Preliminary surveys of the endangered Lord Howe Island cockroach Panesthia lata (Blattodea: Blaberidae) on two islands within the Lord Howe Group, Australia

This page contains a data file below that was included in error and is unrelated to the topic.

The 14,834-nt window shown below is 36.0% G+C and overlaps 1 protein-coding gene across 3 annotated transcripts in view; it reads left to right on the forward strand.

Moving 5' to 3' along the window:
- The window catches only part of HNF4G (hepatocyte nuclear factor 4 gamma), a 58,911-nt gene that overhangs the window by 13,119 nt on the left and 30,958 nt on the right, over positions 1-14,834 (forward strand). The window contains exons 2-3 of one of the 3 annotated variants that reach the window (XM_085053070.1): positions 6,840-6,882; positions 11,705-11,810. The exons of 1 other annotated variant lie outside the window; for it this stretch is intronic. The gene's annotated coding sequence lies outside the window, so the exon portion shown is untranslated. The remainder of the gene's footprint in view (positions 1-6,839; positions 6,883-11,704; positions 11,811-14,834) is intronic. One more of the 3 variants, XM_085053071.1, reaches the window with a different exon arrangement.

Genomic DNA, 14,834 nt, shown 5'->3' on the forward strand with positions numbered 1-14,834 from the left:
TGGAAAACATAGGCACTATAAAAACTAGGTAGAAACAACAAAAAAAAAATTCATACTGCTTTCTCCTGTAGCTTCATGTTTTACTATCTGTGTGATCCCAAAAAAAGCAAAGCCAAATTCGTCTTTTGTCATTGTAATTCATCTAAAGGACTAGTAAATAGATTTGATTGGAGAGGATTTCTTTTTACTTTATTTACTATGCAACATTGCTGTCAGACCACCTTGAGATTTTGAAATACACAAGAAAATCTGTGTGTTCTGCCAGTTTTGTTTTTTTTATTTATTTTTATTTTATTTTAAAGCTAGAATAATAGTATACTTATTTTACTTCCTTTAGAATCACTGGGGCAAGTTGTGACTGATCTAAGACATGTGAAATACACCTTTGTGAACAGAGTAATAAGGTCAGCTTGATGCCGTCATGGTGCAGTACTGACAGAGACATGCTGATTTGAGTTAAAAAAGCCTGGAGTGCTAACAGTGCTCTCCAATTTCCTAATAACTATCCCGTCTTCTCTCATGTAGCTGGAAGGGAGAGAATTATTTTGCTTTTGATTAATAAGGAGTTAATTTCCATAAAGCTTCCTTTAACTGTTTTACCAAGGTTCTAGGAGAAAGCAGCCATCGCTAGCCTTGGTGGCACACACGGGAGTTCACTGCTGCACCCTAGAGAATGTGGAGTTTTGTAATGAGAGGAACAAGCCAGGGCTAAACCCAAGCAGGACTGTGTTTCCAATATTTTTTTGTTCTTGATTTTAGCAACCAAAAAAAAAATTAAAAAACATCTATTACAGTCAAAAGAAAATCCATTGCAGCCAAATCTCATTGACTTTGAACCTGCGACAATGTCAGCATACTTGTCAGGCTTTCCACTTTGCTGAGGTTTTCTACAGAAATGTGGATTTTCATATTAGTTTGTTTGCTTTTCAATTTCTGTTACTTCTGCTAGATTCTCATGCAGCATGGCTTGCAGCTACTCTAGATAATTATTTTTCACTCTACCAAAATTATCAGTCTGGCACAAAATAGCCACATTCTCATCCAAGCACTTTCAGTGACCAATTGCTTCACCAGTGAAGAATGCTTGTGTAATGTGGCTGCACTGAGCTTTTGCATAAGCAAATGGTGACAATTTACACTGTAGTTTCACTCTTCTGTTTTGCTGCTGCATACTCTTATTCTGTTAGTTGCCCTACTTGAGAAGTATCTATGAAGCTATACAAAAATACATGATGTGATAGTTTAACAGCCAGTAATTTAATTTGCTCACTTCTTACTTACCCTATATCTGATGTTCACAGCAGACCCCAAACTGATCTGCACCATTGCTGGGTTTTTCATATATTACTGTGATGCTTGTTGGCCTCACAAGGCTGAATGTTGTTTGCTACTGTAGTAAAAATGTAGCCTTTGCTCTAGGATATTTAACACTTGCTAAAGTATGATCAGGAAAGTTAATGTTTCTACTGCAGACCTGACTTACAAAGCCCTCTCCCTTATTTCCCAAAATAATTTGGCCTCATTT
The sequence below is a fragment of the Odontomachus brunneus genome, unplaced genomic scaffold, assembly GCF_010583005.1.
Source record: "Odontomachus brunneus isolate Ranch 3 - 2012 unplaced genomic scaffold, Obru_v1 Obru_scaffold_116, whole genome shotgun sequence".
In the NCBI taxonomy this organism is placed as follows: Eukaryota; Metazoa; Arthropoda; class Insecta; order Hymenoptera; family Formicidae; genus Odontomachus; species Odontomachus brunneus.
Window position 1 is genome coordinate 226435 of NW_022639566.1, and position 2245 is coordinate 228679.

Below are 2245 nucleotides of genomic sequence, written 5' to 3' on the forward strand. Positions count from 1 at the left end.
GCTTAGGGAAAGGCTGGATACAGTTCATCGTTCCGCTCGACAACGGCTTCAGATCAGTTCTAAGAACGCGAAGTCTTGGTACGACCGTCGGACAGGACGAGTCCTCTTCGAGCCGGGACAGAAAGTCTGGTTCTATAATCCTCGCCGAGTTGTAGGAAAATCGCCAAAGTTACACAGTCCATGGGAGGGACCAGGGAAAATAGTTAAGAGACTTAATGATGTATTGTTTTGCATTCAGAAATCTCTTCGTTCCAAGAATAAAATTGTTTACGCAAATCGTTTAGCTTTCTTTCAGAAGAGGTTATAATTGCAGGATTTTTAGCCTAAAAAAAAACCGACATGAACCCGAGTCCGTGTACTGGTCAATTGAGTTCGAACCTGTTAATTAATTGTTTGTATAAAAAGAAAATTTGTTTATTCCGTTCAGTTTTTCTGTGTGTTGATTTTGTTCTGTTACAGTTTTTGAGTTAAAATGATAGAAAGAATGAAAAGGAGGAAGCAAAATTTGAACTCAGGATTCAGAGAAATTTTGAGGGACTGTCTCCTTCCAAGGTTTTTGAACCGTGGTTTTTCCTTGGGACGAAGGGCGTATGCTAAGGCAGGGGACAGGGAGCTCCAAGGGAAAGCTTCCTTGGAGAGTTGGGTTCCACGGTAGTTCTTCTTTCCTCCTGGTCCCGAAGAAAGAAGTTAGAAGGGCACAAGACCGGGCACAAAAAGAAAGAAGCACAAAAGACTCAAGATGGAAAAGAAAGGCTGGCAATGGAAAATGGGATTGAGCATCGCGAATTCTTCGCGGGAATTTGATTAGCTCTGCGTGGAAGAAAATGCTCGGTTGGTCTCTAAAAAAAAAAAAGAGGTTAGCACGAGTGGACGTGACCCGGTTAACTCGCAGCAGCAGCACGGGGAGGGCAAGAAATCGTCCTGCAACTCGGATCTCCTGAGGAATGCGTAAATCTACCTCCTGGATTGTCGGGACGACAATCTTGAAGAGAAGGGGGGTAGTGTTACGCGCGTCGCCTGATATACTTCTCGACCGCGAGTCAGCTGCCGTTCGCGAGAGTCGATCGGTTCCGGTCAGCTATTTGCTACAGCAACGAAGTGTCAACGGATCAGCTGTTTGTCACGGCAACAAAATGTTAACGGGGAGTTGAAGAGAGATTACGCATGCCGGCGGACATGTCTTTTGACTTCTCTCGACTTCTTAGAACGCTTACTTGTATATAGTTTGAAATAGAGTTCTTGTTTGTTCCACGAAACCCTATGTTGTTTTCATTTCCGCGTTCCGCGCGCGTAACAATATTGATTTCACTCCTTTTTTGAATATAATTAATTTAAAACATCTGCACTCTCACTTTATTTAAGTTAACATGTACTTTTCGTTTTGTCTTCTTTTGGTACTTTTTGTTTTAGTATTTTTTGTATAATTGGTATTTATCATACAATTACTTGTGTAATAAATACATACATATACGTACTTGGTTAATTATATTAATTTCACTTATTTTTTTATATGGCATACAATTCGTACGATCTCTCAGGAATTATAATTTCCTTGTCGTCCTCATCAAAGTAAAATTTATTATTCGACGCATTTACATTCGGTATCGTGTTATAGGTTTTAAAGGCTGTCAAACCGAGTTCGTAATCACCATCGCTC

Little is known of the Endangered Lord Howe Island Cockroach Panesthia lata Walker, other than that it disappeared from Lord Howe Island following the introduction of ship rats Rattus rattus (Linnaeus, 1758) in 1918. With a rodent-eradication programme being planned for Lord Howe Island, an opportunity exists to reintroduce P. lata once rodents have been removed. Previous brief surveys of other islands within the Lord Howe Group have found that P. lata still occurs on some of these islands. In this study, further surveys were conducted on two of those islands (Blackburn and Roach) to gain a better understanding of the distribution and abundance of P. lata there and to investigate potential survey techniques. Brief observations were also made of the behaviour and ecology of the species. Extrapolation from survey plots showed that although 60% of the estimated population of 10 000 individuals on Blackburn Island were living beneath the sole Banyan Ficus macrophylla Desf. tree, P. lata was widely distributed across the island, utilising both native and exotic vegetation, including the introduced Rhodes Grass Chloris gayana Kunth. On Roach Island, the bulk of the estimated population of 3500 individuals occurred within Leafy Flat Sedge Cyperus lucidus R. Br. habitat. Panesthia lata seemingly spends considerable time sheltering within refuges rather than foraging on the surface; consequently, population estimates based on surface counts are underestimates. Improving either the accuracy or precision of these counts risks damaging individuals and their habitat. Mark-recapture techniques were not applicable for assessing the abundance of this species, but trials of novel attraction stations indicated that such devices could be useful for monitoring distribution and gross fluctuations in population size. Panesthia lata appears to feed on any dead vegetation, but primarily leaves. Individuals were relatively sedentary overnight, sheltering by day under any object that provided the appropriate microenvironment. Soil characteristics in areas where P. lata sheltered were significantly modified, suggesting that this species may play an important role in soil conditioning and nutrient cycling. Maintaining the rodent-free status of islands on which P. lata occurs is a high priority for this species.